How will you look back on your time?
Is life turning out how you expected it to?
Every now and then circumstances create the chance for us to review our progress in life, perhaps we don’t take these chances often enough.
Attending funerals is an unavoidable experience in life, funerals of family members, friends, colleagues, neighbours, acquaintances, people we admired. In my experience the older I get, the more often these moments come around. One such moment came around this year with the funeral of a friend who passed at the age of 91.
In a reflective conversation about this lady we were discussing the life she’d had, and one observation was that her life had been an interesting one, but not a happy one. That comment landed heavily on me, and had me thinking about what it meant for the lady in question and also for the rest of us. She had been successful in a couple of businesses (in the decades where female entrepreneurs were rare). She had travelled extensively in the world before the days of packaged holidays. She was living in a very comfortable home in arguably the most attractive rural area in the UK. She spent chunks of the winter season in sunny climes and enjoyed her beautiful garden here in the other seasons. She had financial resources that meant she would never have to think about money. Two daughters, both also successful in their own careers. And yet somehow her interesting life wasn’t a happy one.
What makes us happy?
Thinking about it in the days that followed I became clearer about the things that we all pursue and strive for through our working lives. We strive for so many things, the catalyst for all of it seems to be higher income, more money, wealth. That’s the thing that will allow us to do all the things, visit the places, drive the cars, buy the houses, eat the food, wear the clothes, treat the kids, throw the parties. Once we have the money we will be happy. Really?
Now I know that without enough money lots of things give us the squeeze and cause us lots of stress. But is it really as simple as getting the money and everything becomes rosy? Are we guilty of linking cause and effect without proper proof that the two things actually link? Fascinating book Black Box Thinking by Mathew Syed is all about our habit of looking for explanations for everything and grabbing onto what appears to be the reason, when actually if we investigated further we might find there is little or no link. My friend was a successful businesswoman, wealthy by most standards, and still her interesting life was not a happy one. So maybe money isn’t the solution, or at least not the complete solution.
What about me?
Being basically selfish, my thoughts revolved around my own situation and whether if I were to reflect now, my life would have considered by me to have been a happy one. It occurred to me that “mid-life crisis” is actually when some of us take stock and see that we are not on the road we imagined we would be on. I had such a moment some years ago, but it didn’t come from any structured thinking on my part. It came from my wife’s struggle with Post-Viral Chronic Fatigue, which eventually led us to searching for a nutrition support plan to help her get back to full health. That search took us to first a product, then a company, and then to reflecting on alternative career paths.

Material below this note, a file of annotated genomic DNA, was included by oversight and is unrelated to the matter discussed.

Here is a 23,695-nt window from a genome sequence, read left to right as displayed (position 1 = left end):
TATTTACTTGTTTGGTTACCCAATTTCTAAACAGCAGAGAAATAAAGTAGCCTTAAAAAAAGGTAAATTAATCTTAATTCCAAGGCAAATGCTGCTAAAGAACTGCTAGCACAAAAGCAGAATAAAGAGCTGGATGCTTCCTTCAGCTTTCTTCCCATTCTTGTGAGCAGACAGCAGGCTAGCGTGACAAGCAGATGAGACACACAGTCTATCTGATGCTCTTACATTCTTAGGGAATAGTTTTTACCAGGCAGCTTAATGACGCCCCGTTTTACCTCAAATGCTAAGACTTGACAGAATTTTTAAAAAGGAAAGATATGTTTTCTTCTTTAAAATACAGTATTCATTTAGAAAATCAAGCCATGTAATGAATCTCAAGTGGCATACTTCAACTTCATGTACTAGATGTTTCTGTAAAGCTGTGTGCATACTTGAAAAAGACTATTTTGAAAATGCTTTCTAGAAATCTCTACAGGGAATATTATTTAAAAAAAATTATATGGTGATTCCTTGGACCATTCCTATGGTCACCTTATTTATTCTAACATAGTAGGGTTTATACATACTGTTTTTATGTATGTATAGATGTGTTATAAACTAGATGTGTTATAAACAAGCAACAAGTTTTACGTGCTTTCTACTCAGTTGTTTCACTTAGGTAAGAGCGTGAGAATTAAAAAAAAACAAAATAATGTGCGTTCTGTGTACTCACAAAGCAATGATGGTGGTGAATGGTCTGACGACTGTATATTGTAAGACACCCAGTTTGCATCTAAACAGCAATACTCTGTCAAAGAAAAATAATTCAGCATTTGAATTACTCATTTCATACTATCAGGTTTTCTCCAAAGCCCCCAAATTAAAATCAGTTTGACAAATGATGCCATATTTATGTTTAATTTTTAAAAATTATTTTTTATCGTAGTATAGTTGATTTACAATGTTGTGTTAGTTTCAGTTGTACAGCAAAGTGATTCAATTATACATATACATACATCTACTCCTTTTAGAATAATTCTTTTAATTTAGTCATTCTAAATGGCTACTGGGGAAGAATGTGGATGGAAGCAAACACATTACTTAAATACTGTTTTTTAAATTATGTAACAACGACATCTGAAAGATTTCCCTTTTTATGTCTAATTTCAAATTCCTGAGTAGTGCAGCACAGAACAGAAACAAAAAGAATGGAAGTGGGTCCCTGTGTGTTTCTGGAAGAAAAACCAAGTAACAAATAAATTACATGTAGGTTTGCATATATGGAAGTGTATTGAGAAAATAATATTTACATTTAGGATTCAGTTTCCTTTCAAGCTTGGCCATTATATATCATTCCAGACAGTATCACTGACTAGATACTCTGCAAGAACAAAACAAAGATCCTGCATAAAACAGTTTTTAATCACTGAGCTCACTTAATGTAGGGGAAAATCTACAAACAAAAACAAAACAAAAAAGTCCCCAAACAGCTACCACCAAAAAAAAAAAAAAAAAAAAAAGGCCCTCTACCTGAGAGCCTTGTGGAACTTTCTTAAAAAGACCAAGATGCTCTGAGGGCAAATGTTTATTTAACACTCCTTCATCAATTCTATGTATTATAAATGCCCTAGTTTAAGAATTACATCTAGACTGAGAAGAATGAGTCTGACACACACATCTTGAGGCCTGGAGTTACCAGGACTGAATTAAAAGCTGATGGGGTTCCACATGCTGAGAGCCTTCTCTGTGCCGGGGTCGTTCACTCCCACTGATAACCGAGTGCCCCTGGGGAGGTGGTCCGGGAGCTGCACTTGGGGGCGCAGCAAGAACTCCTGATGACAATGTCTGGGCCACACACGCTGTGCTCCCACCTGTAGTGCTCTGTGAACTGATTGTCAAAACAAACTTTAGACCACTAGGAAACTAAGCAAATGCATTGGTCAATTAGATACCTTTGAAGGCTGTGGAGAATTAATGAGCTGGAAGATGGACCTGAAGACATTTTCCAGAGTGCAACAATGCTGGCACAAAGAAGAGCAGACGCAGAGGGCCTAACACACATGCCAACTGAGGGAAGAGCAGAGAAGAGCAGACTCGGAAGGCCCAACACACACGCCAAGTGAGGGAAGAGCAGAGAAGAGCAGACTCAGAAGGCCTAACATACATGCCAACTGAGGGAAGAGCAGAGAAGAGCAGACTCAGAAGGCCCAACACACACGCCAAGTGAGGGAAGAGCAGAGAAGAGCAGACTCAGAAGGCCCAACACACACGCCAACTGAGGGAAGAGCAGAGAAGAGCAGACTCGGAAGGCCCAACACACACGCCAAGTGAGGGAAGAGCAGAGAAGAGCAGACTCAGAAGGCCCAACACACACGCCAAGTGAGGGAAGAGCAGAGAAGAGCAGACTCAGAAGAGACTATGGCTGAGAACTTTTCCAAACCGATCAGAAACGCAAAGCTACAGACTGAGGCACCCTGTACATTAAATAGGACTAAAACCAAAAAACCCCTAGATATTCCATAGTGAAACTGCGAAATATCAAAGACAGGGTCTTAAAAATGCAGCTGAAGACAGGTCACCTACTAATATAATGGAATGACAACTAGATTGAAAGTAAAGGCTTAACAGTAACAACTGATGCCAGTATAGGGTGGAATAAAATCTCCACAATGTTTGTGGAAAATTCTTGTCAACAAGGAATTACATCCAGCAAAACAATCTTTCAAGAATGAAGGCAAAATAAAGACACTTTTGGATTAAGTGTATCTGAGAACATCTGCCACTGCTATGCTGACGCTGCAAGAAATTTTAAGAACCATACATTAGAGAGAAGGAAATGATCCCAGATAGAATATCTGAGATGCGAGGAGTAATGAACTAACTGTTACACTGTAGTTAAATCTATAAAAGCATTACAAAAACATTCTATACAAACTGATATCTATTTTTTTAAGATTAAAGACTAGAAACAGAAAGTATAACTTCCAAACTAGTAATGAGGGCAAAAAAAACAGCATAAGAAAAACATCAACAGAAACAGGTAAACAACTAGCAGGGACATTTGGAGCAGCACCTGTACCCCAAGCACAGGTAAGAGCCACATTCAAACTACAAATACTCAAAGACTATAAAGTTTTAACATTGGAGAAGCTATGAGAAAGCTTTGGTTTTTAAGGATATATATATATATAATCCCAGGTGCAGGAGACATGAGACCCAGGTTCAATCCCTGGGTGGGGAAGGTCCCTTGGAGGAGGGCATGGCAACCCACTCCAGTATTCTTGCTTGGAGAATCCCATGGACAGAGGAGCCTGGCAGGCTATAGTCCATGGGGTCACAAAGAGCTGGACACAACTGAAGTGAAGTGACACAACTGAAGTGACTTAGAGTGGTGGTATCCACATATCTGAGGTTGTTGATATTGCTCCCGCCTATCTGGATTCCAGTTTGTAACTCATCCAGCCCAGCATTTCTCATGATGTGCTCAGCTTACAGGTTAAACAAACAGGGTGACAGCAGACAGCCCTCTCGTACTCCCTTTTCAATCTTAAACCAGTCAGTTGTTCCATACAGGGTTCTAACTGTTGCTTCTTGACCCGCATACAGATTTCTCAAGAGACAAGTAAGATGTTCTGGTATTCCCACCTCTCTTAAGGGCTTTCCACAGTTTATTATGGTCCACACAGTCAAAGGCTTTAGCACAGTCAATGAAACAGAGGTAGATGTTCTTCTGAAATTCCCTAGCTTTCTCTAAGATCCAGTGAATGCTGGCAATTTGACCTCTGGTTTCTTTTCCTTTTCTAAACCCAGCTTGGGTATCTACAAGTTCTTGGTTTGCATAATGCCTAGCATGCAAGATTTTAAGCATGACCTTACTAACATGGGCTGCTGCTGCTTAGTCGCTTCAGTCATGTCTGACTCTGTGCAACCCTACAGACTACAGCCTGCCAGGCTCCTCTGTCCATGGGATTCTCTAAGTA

My career up until that point could easily be described as a success. Professionally qualified and recognised, running my own professional practice, regular reliable client base, good reputation in the industry and earning a good income. All good, but on further reflection I began to see the other side of the shiny coin. My working day revolved around arguments about money, I had very limited opportunity to travel or meet people, the experiences it created for me were more groundhog day than wizard of oz. And the money, while I was generating good profit the whole practice was built on my personal reputation, and without a big commitment to marketing and recruitment it wasn’t likely to grow significantly. I was already working long days and short changing the family on holiday time. Also the practice was operating with personal connection clients and didn’t offer great prospects for selling as a going concern. Which meant if I decided to work less or even retire, the income was absolutely going to be in direct correlation with my input. Looking at the road I found myself on from this viewpoint, it wasn’t exciting in any way other than monthly profit.
Is it too late to change things?
My moment of taking stock resulted in a decision to transition into a different career and a different way of life. It has been quite amazing in so many ways. I have switched all the things that weren’t good in my career, I help people every day, I meet new people and see new places all the time, I have amazing experiences, the income level has reached and exceeded the previous income, and best of all my future income is not dependent on me working hard forever. My “mid-life crisis” reflection led to a decision and then actions to change things, I am so happy I did that.
You’re worth it
As I go around and meet people and talk to them I realise how few people of my generation would describe their lives as both interesting AND happy. I guess the fear of losing or reducing income is the most common reason for sticking with what you have, but maybe taking steps in the direction of what you want is not as scary as it seems, and worth the risk anyway! A quote from my favourite business philosopher Jim Rohn covers this “If you don’t like how things are, change it! You’re not a tree!”